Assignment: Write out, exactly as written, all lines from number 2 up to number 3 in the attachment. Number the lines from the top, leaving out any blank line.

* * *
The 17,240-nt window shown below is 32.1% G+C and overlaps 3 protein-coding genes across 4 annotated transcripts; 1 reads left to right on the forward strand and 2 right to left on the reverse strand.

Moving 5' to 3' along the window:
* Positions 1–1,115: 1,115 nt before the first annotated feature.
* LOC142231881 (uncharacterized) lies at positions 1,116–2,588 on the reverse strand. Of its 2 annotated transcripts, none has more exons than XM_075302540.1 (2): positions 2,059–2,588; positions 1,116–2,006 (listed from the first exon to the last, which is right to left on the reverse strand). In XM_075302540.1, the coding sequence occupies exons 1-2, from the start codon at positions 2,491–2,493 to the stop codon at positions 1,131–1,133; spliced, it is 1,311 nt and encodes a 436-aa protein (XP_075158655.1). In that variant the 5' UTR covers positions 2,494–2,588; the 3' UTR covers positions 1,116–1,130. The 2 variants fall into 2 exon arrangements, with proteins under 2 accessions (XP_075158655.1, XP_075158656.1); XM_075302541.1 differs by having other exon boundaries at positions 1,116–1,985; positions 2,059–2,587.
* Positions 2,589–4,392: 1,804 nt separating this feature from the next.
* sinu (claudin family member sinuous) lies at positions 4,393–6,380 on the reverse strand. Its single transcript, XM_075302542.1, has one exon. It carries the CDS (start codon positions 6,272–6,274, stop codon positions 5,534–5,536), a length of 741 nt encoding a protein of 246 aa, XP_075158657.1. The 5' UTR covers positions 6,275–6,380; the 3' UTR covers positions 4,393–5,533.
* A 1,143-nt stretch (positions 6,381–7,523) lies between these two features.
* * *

Moving 5' to 3' along the window:
* Positions 1–1,115: 1,115 nt before the first annotated feature.